The Indiana Green Party (INGP) held its annual congress meeting through Zoom, on June 26th 2021. Members elected officers for the coordinating committee and two national delegates.
The congress meeting
At the annual congress meeting, members of the INGP discussed vacant positions, explained their goals once elected and listened to a number of guest speakers.
They heard from Keyan Bliss, Grassroots Director of Move to Amend which aims to end corporations’ personhood. They further listened to keynote speakers such as Peter Schwartzman, the mayor of Galesburg.
Members also voted and elected officers for the INGP Committee and delegates to the national party.
Officers and Delegates of INGP 2021
Chair: John Shearer
Vice-Chair: Cassiday Moriarity
Treasurer: Michael Cooper
Documentarian: Ken Saylor
Communications Director: Byron Holmes
- Sarah Dillon
- Jacob Peterson
Sarah Dillon’s Platform
Sarah Dillon has been re-elected as one of two national delegates. She has been a member of the Green Party since 2005. Dillon has worked closely with the Howie Hawkins – Angela Walker, campaign to increase ballot access. Dillion is also a member of the US Green Party’s fundraising committee and is heavily involved in Indiana Green’s fundraising.
Dillon explained in an interview with Global Green News that once Covid-19 restrictions loosen up with the roll-out of vaccines, the Indiana Green Party will be campaigning and setting up booths at events more often. She hopes that this term the Greens will be able to make big gains in gathering support for the party
Many of the elected members are new this year, as one of the long-time members Dillon noted, “We just had our congress, which is our annual convention, and a lot of young people are getting involved, especially on our coordinating committee, which is a very good thing we need a lot of fresh ideas“.
Jacob Peterson’s Platform
Jacob Peterson is new to the Indiana Green Party. Having studied music in university, Peterson made the switch to politics after being inspired by fellow musician George Wolfe. Wolfe ran for Secretary of State in the 2018 election also came from a music background. Encouragement from friends and Green Party members pushed Peterson to move up from the general member position and to run for national delegate of the Indiana Green Party.
Peterson has categorized his goals as a candidate into three pillars; solidify the Left, strategize a new party path and stand up for the trans community.
Peterson believes that in a red state like Indiana, the left should be collaborating and not dividing votes. He suggests that independent campaigns and smaller left parties, like the Green Party, select one candidate who stands for shared ideas. His biography on the Indiana Green Party website clarifies this idea:
In an interview with Global Green News, Peterson explained the importance of putting the time and effort into winning over communities where they stand a chance. He said: “I know a lot of people focus on the big city centres but we can actually get pretty far just from smaller municipalities.”
Peterson wishes to stop the debate about trans people’s rights and their gender identity. He told Global Green News that “We [Indiana Green Party] can’t be discussing right-wing debates as a left-wing party.” He calls upon all members of the Green Party to stand as allies to minority groups.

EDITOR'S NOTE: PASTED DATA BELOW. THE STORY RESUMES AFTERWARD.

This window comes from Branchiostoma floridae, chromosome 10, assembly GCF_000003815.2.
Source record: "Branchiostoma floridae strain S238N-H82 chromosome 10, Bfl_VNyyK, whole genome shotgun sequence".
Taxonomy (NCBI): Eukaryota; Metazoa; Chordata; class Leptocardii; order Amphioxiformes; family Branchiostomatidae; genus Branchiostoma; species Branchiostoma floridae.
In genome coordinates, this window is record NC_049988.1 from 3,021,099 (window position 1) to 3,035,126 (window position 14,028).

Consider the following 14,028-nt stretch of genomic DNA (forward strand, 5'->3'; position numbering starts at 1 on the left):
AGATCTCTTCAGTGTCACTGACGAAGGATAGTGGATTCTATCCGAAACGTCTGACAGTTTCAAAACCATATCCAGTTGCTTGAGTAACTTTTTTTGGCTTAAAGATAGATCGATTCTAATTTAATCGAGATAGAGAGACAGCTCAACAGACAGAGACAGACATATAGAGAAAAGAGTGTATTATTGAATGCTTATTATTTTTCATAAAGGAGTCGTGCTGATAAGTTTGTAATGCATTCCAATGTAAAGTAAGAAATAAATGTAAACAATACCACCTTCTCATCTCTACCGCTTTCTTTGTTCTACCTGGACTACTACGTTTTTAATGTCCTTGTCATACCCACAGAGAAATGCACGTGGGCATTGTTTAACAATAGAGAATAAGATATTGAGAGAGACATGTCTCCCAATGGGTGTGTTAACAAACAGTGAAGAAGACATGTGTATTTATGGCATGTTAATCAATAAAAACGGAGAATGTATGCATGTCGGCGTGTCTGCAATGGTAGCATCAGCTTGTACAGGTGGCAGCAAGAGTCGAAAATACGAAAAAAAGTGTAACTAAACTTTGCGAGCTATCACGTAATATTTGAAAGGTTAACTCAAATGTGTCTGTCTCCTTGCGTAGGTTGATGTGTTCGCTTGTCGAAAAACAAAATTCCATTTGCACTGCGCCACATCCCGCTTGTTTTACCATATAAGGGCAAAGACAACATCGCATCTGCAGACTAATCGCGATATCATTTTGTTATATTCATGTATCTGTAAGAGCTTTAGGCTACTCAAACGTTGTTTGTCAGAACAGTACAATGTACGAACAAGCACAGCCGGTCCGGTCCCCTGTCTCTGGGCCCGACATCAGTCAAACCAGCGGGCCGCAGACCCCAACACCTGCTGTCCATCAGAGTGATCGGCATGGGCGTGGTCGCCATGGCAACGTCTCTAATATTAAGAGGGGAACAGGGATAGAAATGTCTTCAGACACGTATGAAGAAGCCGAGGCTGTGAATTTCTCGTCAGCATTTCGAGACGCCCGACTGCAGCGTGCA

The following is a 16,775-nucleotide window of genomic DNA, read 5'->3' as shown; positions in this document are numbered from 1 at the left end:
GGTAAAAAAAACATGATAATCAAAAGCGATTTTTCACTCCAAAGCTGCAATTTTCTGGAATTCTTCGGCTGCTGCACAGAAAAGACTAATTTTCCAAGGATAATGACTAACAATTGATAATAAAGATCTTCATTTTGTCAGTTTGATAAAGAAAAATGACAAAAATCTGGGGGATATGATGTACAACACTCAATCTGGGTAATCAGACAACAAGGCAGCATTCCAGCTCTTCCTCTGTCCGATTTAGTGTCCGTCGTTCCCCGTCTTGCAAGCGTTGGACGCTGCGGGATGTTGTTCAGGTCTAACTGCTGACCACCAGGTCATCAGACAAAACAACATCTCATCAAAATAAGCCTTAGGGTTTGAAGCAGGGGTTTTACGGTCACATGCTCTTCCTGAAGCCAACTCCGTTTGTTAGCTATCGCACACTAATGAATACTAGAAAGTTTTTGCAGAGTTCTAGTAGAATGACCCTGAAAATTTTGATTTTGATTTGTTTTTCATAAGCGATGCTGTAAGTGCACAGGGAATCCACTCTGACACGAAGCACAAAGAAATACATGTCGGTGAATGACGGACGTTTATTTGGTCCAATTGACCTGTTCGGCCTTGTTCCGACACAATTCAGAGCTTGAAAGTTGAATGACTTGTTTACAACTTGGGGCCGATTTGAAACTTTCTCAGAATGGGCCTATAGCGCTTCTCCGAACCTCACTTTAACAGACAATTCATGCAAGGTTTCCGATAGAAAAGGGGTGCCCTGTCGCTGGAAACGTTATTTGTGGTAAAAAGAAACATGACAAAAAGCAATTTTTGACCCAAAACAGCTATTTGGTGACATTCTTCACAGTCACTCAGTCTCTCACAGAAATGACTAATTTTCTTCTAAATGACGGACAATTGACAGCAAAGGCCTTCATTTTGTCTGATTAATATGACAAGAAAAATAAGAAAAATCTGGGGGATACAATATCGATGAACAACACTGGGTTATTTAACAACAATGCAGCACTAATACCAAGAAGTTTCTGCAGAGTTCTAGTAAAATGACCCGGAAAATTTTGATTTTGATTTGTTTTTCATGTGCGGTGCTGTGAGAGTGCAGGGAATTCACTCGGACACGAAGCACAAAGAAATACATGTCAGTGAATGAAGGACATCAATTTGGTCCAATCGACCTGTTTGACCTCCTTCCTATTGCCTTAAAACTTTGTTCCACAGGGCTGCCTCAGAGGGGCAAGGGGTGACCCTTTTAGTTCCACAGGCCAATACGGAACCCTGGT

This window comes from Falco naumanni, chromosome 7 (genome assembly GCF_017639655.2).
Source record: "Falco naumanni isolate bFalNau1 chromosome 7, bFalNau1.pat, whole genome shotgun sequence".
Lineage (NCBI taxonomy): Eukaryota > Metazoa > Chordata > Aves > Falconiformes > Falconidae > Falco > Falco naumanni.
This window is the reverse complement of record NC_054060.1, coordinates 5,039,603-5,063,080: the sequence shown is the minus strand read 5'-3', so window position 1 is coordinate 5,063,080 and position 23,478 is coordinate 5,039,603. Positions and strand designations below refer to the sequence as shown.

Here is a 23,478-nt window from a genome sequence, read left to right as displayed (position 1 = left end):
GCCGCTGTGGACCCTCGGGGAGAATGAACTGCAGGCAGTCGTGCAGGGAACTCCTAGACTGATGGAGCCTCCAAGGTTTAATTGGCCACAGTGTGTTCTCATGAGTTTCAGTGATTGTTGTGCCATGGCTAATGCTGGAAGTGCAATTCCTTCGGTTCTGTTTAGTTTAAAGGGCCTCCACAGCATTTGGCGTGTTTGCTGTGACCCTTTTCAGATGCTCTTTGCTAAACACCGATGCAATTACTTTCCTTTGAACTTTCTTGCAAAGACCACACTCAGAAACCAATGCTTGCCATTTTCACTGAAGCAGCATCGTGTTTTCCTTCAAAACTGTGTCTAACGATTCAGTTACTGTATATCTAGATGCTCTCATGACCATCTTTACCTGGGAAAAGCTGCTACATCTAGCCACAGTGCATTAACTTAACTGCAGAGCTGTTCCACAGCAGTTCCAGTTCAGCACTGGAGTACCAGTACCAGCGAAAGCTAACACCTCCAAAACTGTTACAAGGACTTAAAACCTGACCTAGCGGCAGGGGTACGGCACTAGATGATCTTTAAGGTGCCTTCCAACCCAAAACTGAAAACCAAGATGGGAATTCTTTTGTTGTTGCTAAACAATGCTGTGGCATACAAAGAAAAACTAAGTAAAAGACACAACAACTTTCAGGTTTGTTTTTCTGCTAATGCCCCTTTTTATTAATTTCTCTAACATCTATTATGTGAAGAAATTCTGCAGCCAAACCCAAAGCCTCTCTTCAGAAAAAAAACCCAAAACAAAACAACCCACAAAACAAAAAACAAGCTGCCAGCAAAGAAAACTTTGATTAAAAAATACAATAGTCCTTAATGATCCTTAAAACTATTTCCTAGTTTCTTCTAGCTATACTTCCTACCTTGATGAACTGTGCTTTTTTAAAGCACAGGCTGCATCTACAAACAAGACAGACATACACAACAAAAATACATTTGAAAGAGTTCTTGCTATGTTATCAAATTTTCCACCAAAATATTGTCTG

The fight to gain ballot access
As the midterms approach next year, the INGP plan
s to run more candidates. Dillon explained in the same interview with GGN that the biggest obstacle that they will face is obtaining ballot access. Trying to obtain ballot access in Indiana is no simple feat and the Green party will have to push hard to compete in the ballot line race.
Both delegates explained in interviews with Global Green News that there need to be changes made to the Indiana ballot access laws. Sarah Dillon states “We have one of the most restrictive ballot access laws in the US”. To gain ballot access, the party needs 2% of the last secretary of state’s vote, equating to roughly 45,000 signatures. Whereas in other states, the number can be as low as 4,000. Furthermore, the party has only one year (until June 2022) to collect these signatures. Both national delegates wish to get that number lowered in order to reduce obstacles. The Green Party of Indiana and its two delegates are also pushing for ranked-choice voting as a solution to fighting against the two-party dominated system. Dillon explains that
Becoming a visible option
Both delegates agree that the Green Party needs to have a more updated online and social media presence. COVID-19 has shown that these forms of delivering information are effective when in-person gatherings are not possible. However, Peterson and Dillon are both eager to return to old-school methods like knocking from door to door. Peterson told GGN, “It’s always important to get our faces out there so that people know who we are”.
More news from US Green Party: Green Party’s Founder Asserts That Greens Need to Refocus Their Environmental Agenda
To watch the congress meeting: https://www.youtube.com/watch?v=tAO1QeKtR7s
the Indiana Green Party website: https://www.greenpartyin.com/